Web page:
Our Full-Service B2B Marketing Program Delivers Sales-Ready Leads Click to Learn More!
Welcome Guest | Sign In
ECommerceTimes.com

T-Mobile Offers Fat Trade-In Credits to Switch From iPhone to HD2

By Erika Morphy
Apr 5, 2010 1:49 PM PT

T-Mobile has launched a promotion offering credit toward the purchase of its high-end HTC HD2 to anyone willing to trade in an iPhone.

T-Mobile Offers Fat Trade-In Credits to Switch From iPhone to HD2

The promotion was reported on several blogs including TmoNews, which cited an internal memo describing it. The company reportedly is offering credits from US$100 to $350.

HTC Windows Mobile HD2
HTC Windows Mobile HD2

T-Mobile spokesperson Patty Raz confirmed the promotion in an email to the E-Commerce Times but did not provide much in the way of details. It is presently available only through participating dealers, 1-800-TMOBILE, or business direct sales representatives, she said. The promotion ends May 19, 2010.

It is unclear when consumers will be able to take advantage of the promotion, or how easy it will be to do so. For starters, T-Mobile's Web site shows the device is temporarily out of stock.

An agent answering the 1-800-TMOBILE line Monday morning was not aware of the offer to swap the iPhone for the HD2. She did tell the E-Commerce Times that the company was working on fulfilling back orders and that new phones would be available "in the near future." She mentioned another incentive -- a $149.99 price for one device or line, or $99.99 each for two.

A Smartphone Lover's Phone

Either promotion -- the $149.99 price or the credit in exchange for the iPhone -- would be worth grabbing, at least based on some smartphone aficionados' views of the HD2. It sports a 1-Ghz processor, a high-resolution touchscreen and a 16-GB memory card. Its only seeming drawback is that it runs on Windows Mobile 6.5.

That is hardly a deal killer, said Rob Enderle of the Enderle Group, who maintained that "of all the Windows Mobile phones, version 6.5 is the best."

As for the HD2, it is an excellent high-end device that could easily rival the iPhone, depending on the user's needs, he told the E-Commerce Times.

"It is definitely a much better phone for business," said Enderle, although he added that Windows Phone 7 will provide more robust competition against the iPhone.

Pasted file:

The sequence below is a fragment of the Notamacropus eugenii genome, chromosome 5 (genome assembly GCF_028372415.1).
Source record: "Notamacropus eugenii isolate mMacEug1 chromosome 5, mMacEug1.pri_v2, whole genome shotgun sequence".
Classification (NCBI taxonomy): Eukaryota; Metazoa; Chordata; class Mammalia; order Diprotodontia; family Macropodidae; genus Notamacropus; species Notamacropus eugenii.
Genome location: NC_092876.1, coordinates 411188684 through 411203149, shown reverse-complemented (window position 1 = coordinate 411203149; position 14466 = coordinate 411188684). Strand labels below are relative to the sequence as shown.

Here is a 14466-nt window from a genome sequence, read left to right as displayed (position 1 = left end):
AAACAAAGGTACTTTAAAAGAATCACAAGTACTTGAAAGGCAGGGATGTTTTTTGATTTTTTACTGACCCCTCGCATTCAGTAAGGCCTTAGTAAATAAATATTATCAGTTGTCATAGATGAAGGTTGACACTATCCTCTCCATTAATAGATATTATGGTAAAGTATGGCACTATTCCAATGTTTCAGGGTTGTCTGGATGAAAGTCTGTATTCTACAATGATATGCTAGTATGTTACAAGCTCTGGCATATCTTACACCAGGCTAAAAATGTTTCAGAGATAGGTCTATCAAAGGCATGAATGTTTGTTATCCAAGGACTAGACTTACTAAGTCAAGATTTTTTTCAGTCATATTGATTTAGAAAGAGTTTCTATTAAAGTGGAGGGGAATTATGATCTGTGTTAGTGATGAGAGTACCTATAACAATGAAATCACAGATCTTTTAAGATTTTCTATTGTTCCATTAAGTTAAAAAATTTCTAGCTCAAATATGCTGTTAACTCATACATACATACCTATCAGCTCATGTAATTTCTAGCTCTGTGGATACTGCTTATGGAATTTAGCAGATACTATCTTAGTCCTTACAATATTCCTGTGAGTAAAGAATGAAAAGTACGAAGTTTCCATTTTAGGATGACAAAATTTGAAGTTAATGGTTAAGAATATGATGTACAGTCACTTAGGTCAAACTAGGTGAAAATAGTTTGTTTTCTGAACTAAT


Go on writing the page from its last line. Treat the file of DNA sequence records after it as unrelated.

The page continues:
The rumored $350 credit -- if that figure is accurate -- would make a faceoff between the iPhone and the HD2 very interesting, he said.

"The interesting thing about T-Mobile is that even though it is a smaller provider, it has the highest level of customer satisfaction. It has a lot of potential-- primarily because so many people are [annoyed] with AT&T. If T-Mobile could get the hardware mix right, it could make significant gains."

Aiming at the iPad

T-Mobile may be targeting iPad users with its credit campaign, said Jack Vonder Heide, president of Technology Briefing Centers.

"These are people who have the latest and greatest of everything -- a category that includes the iPad and the HD2," he told the E-Commerce Times.

These consumers could conceivably shift their beloved apps to the iPad and then migrate their phone use to the other 'latest and greatest' gadget on the market -- the HD2, he said. "That phone would appeal to the bleeding-edge techie crowd."

There are limits to the HD2's appeal though, said Azita Arvani of the Arvani Group.

"The HTC HD2 may be a good phone for now, but it runs Windows Mobile 6.5 with a very limited app store to begin with. By holiday season this year, we will have Windows Phone 7, which has no backward compatibility with the previous version of the operating system," she told the E-Commerce Times.

"So, people who buy Windows Mobile 6.5 devices now are basically buying a dead-end technology. And, guess what -- there won't be any developers adding any new applications. So, you are stuck with a limited app store with no new innovations," she pointed out. "I question whether this is a great offer or a way to unload Windows Mobile 6.5 devices."


Salesforce Commerce Solution Guide
When using a search engine, how often do you look beyond the first page of results?
Never -- There's always enough information on the first page to meet my needs.
Rarely -- There's usually enough on the first page, but sometimes I want to see more.
Occasionally -- If there are too many paid-for results, or if I don't find an answer on the first page.
Often -- Even if there's enough information on the first page, I like to know what else is available.
Always -- First page search results are rigged; I don't want to be limited to what an algorithm highlights.
Salesforce Commerce Solution Guide
Salesforce Commerce Solution Guide